What Advantages Does a VA Hybrid ARM Offer?
This article is mostly taken from our VA Hybrid ARM Guide from our website. For more information on Va Hybrid ARMs, please check out the full guide.
The first and most obvious advantage is getting a lower starting interest rate than on a fixed-rate mortgage. A Hybrid ARM finds a fantastic middle-ground between fixed-rate and adjustable-rate mortgages. Fixed-rate mortgages can be frustrating if interest rates fall after you’ve gotten your loan, and adjustable-rate mortgages can be risky if interest rates rise significantly over the life of the loan. In a Hybrid ARM, you and the lender both get the potential benefit of having your interest rate adjust with time, but you also have two assurances to mitigate your risk: your rate is only adjustable after the first 3 years or the first 5 years, and it can adjust by no more than 1% per year. This offers an amazing amount of benefits to you as the borrower. Consider the following example:
You purchase a home using a 5-year Hybrid ARM, which means that your interest rate will be fixed for the first 5 years of the mortgage, after which it will adjust annually no more than 1% in either direction and a lifetime cap of 5%. No matter whether interest rates got lower or higher during the first 5 years, you’re in a great position. If interest rates got lower, your interest rate will automatically begin adjusting accordingly, without you having to go through the time, trouble, and a fair amount of money to get a refinance. If interest rates got higher, your loan may still take years to catch up to the current rate, and if the rise was dramatic enough (more than an additional 5%), your loan may always stay lower than what you could get if you refinanced. In other words, no matter what your plans for the home you are buying are, getting a VA Hybrid ARM instead of a fixed-rate or a regular ARM can save you money.
Being quite honest, despite some myths, VA Hybrid ARMs are advantageous in almost every situation, but there are some situations that get even more benefit out of the Hybrid ARM than others. For example, if you are not intending to live in your home longer than 5 years, you get an enormous amount of value in a Hybrid ARM because you get a lower interest rate than you could in a fixed-rate mortgage, and you never have to worry about it adjusting because you’ll be selling before it does. Hybrid ARMs also offer a more significant benefit if you expect to be able to make more than the minimum payment for the first few years of the loan term, but not necessarily after (e.g. your children will be college-age in about 5 years and at that time you will likely need to divert more money to helping them through college). Since the rate stays fixed and relatively low for the first 5 years, you can knock the principal down each month ahead of the amortization schedule, so even if the rate gets higher after the initial term, your monthly payment doesn’t get as much higher, if it increases at all.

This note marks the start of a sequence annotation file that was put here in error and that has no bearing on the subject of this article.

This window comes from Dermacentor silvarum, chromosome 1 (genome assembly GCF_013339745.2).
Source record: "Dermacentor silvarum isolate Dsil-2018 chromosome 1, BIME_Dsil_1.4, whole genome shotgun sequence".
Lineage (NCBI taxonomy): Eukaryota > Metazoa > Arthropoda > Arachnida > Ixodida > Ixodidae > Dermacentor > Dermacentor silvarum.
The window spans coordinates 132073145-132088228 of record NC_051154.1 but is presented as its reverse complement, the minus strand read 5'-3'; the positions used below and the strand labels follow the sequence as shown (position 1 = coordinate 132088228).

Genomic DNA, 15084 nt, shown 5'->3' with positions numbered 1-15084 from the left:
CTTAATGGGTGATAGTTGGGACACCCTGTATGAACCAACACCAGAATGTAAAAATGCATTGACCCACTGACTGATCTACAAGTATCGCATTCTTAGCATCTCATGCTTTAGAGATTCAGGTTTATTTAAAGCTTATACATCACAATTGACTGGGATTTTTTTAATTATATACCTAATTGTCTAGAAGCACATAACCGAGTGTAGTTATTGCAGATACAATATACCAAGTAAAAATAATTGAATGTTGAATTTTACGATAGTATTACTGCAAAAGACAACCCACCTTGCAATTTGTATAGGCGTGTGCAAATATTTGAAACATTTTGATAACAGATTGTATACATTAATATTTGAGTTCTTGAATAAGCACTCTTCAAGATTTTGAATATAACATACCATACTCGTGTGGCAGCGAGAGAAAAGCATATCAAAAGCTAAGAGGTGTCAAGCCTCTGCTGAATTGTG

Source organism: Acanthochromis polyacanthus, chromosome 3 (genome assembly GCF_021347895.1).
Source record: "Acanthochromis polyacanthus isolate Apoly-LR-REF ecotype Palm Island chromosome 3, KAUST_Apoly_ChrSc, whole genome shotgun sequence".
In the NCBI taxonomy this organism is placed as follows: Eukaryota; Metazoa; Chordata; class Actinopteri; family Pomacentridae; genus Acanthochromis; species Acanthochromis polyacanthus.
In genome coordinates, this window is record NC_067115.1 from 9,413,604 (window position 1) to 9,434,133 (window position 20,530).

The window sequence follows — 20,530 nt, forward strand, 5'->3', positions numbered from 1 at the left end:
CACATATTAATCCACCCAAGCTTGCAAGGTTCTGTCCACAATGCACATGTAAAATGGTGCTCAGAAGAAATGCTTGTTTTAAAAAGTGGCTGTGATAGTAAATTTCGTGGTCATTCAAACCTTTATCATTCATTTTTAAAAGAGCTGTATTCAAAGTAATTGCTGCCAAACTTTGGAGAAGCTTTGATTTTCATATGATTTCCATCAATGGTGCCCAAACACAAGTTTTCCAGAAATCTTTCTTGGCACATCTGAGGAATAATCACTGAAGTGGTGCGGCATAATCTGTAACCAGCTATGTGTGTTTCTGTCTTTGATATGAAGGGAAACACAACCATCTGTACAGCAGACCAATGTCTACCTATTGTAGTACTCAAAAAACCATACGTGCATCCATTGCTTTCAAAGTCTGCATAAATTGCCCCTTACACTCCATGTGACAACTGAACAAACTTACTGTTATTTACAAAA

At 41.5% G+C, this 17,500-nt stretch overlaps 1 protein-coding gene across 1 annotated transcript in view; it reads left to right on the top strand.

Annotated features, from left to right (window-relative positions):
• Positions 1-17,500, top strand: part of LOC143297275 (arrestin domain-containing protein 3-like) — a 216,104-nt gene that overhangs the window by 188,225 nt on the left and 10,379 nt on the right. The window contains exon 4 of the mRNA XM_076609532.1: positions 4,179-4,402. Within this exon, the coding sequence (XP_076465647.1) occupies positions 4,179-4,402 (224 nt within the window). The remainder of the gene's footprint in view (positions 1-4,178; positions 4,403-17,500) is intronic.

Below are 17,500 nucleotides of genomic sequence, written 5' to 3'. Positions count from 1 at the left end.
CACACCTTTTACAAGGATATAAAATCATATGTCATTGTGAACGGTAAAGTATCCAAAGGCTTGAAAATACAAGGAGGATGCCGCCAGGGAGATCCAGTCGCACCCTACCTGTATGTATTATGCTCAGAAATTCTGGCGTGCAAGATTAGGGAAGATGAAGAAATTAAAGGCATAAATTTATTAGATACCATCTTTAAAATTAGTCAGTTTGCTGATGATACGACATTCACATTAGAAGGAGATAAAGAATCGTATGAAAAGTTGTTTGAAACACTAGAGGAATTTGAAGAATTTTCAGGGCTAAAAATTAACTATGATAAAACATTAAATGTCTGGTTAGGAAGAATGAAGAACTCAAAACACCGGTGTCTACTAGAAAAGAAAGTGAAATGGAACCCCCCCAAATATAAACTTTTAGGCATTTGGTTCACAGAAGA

Lastly, if you are expecting to live in your home until it is completely paid off, a VA Hybrid ARM can save you tens of thousands of dollars over the life of the loan. How? Consider the following example:
You buy a house intending to grow old in it. By choosing a Hybrid ARM, you get the benefits of a refinance (a lower interest rate if rates have gone down) without the cost (thousands of dollars in closing costs). Unless you’re looking to get cash-out to consolidate debt, there is no need to refinance a Hybrid ARM, because it adjusts annually towards the current interest rate. In addition to the thousands of dollars saved due to not needing to refinance, you are also enjoying a lower interest rate than you could have gotten with a fixed-rate mortgage (especially during the initial 3 or 5-year term, where you pay more interest per month than any other time during the loan), which can save you thousands of dollars more over the life of the loan. How much money can you save? Let’s say you buy a $200,000 home at an interest rate of 4.0%. How much money do you save compared to a $200,000 home at 4.5%? Roughly $20,000 of interest over 30 years. Imagine how much money a difference of an entire percent or more could save you.